leadership.

Grow through Conversation and Leadership

Once you have the right mindset and the proper channels in place to have productive conversations on your blog, it is now time to grow your community through these activities. The best way to do this is to spread the conversation to other bloggers and their own communities.

Guest posting is a simple yet effective way to do this, and part of guest posting is sticking around to actually respond to comments left on your published article. Besides this simple method, you can also get into more complicated routes for sharing your ideas with other communities.

Blogging carnivals are a great way to encourage other bloggers and their communities to take part in the conversations you are leading at your own site. By hosting blogging carnivals and encouraging blogger to blogger interactions slowly over time, these other bloggers will allow you to lead them in conversation as well, which will naturally establish your blog as a leader in communicating the solutions to your niche as a whole.

Once you start a healthy conversation online, it’s difficult to ever truly stop it. That is the power of the internet and the power of having a vibrant community. Is your community lacking in conversation? Have you considered yourself the leader of your blog?

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Comments

    • says

      Hi Hyderali,

      For starters, have you ever been a member of a forum community in the past? They tend to be very hard core into their subject area, which translates into awesome fans should they choose to follow your leadership.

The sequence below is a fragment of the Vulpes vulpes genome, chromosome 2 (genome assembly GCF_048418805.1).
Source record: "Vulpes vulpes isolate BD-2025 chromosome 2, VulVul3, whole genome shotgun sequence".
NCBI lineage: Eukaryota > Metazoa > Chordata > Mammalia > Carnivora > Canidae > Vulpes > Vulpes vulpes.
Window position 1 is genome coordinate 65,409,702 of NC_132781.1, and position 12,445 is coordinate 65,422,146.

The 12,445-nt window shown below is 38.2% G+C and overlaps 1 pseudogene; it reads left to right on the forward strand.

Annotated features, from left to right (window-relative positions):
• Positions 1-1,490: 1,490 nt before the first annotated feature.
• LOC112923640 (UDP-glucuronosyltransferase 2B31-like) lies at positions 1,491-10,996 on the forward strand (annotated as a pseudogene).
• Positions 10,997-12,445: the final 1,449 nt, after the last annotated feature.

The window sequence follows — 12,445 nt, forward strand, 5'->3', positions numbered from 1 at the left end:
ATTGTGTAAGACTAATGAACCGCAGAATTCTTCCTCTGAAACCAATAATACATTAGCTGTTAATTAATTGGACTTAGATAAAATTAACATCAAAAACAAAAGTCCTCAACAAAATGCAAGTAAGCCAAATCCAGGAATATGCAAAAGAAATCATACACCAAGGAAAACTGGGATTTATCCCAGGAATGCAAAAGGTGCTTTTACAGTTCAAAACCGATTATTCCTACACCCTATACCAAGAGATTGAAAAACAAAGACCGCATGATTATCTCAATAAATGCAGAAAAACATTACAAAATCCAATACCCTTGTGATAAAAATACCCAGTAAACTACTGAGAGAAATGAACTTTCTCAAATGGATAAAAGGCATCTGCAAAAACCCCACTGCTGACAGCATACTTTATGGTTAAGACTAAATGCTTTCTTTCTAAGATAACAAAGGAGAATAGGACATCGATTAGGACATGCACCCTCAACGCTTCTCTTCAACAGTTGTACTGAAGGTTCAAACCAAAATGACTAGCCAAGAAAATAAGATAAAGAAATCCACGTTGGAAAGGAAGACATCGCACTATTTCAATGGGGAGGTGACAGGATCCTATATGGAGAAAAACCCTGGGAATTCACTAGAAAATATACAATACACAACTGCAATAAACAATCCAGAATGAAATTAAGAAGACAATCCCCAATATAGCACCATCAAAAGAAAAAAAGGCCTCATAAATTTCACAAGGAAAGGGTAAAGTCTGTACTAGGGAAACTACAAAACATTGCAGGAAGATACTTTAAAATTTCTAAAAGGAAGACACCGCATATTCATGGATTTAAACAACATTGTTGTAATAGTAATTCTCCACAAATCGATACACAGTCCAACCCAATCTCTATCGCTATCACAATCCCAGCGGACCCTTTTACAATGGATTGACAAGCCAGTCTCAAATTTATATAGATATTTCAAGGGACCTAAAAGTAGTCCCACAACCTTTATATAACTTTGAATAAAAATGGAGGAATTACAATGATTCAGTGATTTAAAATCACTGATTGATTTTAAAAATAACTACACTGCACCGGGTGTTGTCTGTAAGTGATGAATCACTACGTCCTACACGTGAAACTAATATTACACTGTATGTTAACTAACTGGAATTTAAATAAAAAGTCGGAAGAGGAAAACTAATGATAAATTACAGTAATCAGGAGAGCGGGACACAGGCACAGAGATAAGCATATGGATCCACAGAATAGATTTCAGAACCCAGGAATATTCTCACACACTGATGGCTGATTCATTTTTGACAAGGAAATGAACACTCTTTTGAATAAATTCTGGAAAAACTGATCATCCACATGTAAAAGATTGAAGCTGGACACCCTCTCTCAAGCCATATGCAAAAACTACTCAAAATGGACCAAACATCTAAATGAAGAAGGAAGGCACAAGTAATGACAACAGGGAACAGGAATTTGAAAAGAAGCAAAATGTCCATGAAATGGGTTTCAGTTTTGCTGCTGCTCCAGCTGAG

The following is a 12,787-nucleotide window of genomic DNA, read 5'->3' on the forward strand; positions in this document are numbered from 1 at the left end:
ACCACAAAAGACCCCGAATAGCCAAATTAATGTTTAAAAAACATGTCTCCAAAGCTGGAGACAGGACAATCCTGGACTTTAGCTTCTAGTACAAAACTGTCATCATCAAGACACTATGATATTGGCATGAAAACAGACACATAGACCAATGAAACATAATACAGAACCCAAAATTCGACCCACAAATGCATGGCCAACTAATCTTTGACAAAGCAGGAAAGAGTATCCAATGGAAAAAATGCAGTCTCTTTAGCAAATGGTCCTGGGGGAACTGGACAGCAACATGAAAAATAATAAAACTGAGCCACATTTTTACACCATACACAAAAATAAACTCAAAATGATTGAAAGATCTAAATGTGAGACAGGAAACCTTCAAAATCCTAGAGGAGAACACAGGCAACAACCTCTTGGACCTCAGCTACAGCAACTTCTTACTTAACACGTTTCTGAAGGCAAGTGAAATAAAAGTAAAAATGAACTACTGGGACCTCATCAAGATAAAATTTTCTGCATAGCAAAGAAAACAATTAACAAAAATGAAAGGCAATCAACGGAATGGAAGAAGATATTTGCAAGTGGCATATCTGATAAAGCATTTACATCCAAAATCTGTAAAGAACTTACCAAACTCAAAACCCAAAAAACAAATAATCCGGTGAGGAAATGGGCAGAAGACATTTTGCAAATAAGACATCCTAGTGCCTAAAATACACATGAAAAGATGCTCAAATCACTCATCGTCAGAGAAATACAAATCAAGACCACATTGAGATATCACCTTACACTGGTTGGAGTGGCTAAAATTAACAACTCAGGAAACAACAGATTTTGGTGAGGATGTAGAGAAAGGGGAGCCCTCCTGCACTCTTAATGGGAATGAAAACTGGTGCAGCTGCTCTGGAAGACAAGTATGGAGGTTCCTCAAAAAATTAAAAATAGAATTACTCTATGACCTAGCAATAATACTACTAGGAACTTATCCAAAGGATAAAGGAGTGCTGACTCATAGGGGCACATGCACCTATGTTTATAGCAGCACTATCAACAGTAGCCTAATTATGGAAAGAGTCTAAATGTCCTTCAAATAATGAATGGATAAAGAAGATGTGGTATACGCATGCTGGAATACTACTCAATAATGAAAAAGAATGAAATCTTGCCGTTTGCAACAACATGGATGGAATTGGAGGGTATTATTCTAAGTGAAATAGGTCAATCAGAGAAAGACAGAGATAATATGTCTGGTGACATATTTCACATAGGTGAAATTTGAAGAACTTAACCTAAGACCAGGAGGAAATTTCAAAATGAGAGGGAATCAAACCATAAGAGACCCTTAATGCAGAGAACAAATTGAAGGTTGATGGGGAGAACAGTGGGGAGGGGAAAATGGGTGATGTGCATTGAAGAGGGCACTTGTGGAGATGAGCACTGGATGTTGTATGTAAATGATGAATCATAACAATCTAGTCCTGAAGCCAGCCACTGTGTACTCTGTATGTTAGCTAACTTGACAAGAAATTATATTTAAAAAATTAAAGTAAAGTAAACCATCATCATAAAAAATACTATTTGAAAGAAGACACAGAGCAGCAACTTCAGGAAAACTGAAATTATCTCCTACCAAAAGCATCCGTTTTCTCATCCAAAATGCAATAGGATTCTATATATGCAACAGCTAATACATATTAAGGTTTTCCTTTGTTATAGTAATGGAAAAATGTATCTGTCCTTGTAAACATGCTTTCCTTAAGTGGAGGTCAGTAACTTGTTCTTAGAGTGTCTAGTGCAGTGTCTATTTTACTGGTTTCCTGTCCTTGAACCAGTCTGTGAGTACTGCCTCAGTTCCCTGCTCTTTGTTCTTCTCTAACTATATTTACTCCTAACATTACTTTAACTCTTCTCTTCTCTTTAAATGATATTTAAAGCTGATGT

A forum that ranks well on google can provide you with a lot of traffic, even if all you do is post a few times per day. Not all forums are equal, but I have seen quite a bit of traffic just from posting once or twice a day on various blogging and internet marketing forums.

      Like everything else, posting on forums is about quality over quantity, but unlike guest posting, it is far easier to get your content out there. No waiting on email, just signing up as a member, writing and publishing.

  1. says

    Hi Chris,

    That is quite true. There is no point is just writing and publishing blog posts without letting others to actively participate in your blog. A blog should actually be a place for conversations through comments and every blogger should encourage active participation from their readers.

    Well put, we must lead conversations :)

    Cheers,
    Jane.
    Jane just posted How About a Professional Guide to your New Blog